Camera-shy politicians, beware! The American Life League has tasked its social media-savviest supporters with seeking out high-ranking, reproductive rights-minded members of Congress for selfie-centric advocacy during National Pro-Life T-Shirt Week.
Although it’s been part of the annual promotion before — an ALL aide said the group first rolled out the NPLTW program in 2004, gradually building from a single day of action to a full week of exposure — the Congressional Photo Challenge is being emphasized this year in the hopes fans will push themselves to score actual face-time with elected officials.
The rules of the game are simple: NPLTW fans have one week (the contest kicked off Tuesday and draws to a close May 4 at 11:59 p.m.) to snap pictures of themselves — wearing an ALL-produced shirt , or at the very least, some sort of religious garb (homemade, even) modified to include the official NPLTW badge — completing various tasks. The 500 assignments are weighted according to difficulty; shots of everyday living, such as posing in front of one’s local grocery store or among a group of friends, might earn just a few points, whereas striking a pose alongside emergency services personnel or a local leader would presumably merit double-digit props.
Mary Washington University Students for Life are geared up for National Pro-Life T-Shirt Week 2015. #prolife #npltw #sunset A photo posted by American Life League (@americanlifeleague) on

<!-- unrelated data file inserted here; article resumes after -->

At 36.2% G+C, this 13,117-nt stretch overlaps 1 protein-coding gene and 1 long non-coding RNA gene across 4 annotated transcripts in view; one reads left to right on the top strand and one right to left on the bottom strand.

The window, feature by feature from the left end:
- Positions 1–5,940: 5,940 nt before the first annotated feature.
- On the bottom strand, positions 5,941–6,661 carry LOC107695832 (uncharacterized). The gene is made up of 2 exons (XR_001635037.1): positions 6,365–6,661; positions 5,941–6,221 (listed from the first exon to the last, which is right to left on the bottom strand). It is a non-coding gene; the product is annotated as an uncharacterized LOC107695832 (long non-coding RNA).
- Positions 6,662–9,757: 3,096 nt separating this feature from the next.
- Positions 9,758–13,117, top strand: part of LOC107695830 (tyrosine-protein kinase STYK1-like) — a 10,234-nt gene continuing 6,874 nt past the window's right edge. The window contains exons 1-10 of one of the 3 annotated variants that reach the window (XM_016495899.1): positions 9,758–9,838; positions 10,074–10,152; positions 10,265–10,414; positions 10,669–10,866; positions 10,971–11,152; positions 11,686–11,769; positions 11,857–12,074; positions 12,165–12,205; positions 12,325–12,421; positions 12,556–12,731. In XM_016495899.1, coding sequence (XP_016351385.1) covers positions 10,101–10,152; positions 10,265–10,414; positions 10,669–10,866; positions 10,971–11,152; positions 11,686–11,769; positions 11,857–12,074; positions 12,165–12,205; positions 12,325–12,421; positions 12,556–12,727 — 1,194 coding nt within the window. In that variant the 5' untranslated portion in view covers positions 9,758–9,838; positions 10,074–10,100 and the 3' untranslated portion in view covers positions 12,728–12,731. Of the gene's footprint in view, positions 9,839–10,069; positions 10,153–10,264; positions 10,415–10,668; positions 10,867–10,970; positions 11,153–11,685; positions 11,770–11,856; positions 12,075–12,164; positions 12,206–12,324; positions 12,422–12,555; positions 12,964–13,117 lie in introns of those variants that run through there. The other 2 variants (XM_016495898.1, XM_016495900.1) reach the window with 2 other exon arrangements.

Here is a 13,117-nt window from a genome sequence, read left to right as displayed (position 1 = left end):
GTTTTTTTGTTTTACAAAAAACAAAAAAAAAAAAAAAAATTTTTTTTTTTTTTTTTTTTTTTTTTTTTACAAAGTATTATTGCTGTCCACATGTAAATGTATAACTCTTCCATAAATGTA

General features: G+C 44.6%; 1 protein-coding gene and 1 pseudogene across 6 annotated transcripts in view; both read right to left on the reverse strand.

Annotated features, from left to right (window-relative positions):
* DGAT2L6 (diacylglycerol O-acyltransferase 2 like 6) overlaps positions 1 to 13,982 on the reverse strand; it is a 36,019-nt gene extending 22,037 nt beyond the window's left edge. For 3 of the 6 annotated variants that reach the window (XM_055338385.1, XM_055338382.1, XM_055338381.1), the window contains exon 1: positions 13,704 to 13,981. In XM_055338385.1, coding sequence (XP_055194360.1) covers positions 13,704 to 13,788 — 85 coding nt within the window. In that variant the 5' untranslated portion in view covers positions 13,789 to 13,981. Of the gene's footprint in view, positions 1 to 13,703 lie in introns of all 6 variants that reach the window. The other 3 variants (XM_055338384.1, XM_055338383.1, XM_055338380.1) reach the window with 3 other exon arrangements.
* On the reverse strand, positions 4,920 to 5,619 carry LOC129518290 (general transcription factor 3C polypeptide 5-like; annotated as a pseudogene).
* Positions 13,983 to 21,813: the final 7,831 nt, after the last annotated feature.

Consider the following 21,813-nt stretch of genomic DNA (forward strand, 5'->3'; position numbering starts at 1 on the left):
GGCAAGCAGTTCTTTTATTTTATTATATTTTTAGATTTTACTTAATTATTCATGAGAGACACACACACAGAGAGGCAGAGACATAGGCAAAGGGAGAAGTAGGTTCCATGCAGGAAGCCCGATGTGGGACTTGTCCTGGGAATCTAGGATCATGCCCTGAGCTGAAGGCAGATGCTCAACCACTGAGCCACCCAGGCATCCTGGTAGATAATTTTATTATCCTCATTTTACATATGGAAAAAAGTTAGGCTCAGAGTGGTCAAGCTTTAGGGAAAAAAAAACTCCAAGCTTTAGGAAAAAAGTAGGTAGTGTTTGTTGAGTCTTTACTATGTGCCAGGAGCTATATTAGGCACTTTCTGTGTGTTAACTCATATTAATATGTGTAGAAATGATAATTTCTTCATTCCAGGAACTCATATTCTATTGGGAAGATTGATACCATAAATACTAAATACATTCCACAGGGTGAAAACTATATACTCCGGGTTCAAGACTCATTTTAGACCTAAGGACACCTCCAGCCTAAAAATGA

“Some tasks may be more challenging than others, but the main point is to be a visible public witness to defending preborn babies from abortion,” organizers explain on the campaign site .
Sidling up to someone in the legislative branch while sporting ALL-approved duds is the objective of this year’s “bonus” challenge. Executing said maneuver with a lawmaker on the opposite side of the argument would be gravy.
“We thought it would be a great opportunity to open a dialogue with members that are not pro-life,” NPLTW Project Manager Ray Flores told HOH, adding he is eager to see “who is brave, daring, courageous, bold or crazy enough to track down [Speaker] John Boehner or [Senate Minority Leader] Harry Reid.”
Per Flores, participants have had limited success setting up shots with pols in the past. “It’s been small town mayors … or ‘friendly’ members,” he said of stolen moments staged with ideologically aligned pols.
But cozying up to House Minority Leader Nancy Pelosi, D-Calif., while robed in a cottony political statement and hearing that shutter click — that, Flores suggested, would be absolutely priceless.
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